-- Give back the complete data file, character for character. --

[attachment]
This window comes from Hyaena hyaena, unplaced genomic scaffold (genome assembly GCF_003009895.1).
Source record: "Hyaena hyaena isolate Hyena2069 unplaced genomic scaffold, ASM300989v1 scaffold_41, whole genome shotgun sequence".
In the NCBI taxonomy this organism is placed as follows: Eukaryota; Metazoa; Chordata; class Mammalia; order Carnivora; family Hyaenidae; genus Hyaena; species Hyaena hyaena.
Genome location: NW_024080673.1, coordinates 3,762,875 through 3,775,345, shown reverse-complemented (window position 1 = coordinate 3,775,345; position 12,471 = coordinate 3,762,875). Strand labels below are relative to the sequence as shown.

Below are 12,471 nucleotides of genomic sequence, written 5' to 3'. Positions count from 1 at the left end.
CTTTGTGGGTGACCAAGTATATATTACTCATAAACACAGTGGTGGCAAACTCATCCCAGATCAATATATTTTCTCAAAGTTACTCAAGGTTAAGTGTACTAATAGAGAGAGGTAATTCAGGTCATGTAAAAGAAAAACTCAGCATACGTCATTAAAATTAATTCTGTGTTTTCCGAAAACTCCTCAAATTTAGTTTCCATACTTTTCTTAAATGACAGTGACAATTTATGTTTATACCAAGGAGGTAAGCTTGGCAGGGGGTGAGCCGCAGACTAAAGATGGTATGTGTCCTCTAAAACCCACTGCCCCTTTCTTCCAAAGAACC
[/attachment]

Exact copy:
This window comes from Hyaena hyaena, unplaced genomic scaffold (genome assembly GCF_003009895.1).
Source record: "Hyaena hyaena isolate Hyena2069 unplaced genomic scaffold, ASM300989v1 scaffold_41, whole genome shotgun sequence".
In the NCBI taxonomy this organism is placed as follows: Eukaryota; Metazoa; Chordata; class Mammalia; order Carnivora; family Hyaenidae; genus Hyaena; species Hyaena hyaena.
Genome location: NW_024080673.1, coordinates 3,762,875 through 3,775,345, shown reverse-complemented (window position 1 = coordinate 3,775,345; position 12,471 = coordinate 3,762,875). Strand labels below are relative to the sequence as shown.

Below are 12,471 nucleotides of genomic sequence, written 5' to 3'. Positions count from 1 at the left end.
CTTTGTGGGTGACCAAGTATATATTACTCATAAACACAGTGGTGGCAAACTCATCCCAGATCAATATATTTTCTCAAAGTTACTCAAGGTTAAGTGTACTAATAGAGAGAGGTAATTCAGGTCATGTAAAAGAAAAACTCAGCATACGTCATTAAAATTAATTCTGTGTTTTCCGAAAACTCCTCAAATTTAGTTTCCATACTTTTCTTAAATGACAGTGACAATTTATGTTTATACCAAGGAGGTAAGCTTGGCAGGGGGTGAGCCGCAGACTAAAGATGGTATGTGTCCTCTAAAACCCACTGCCCCTTTCTTCCAAAGAACC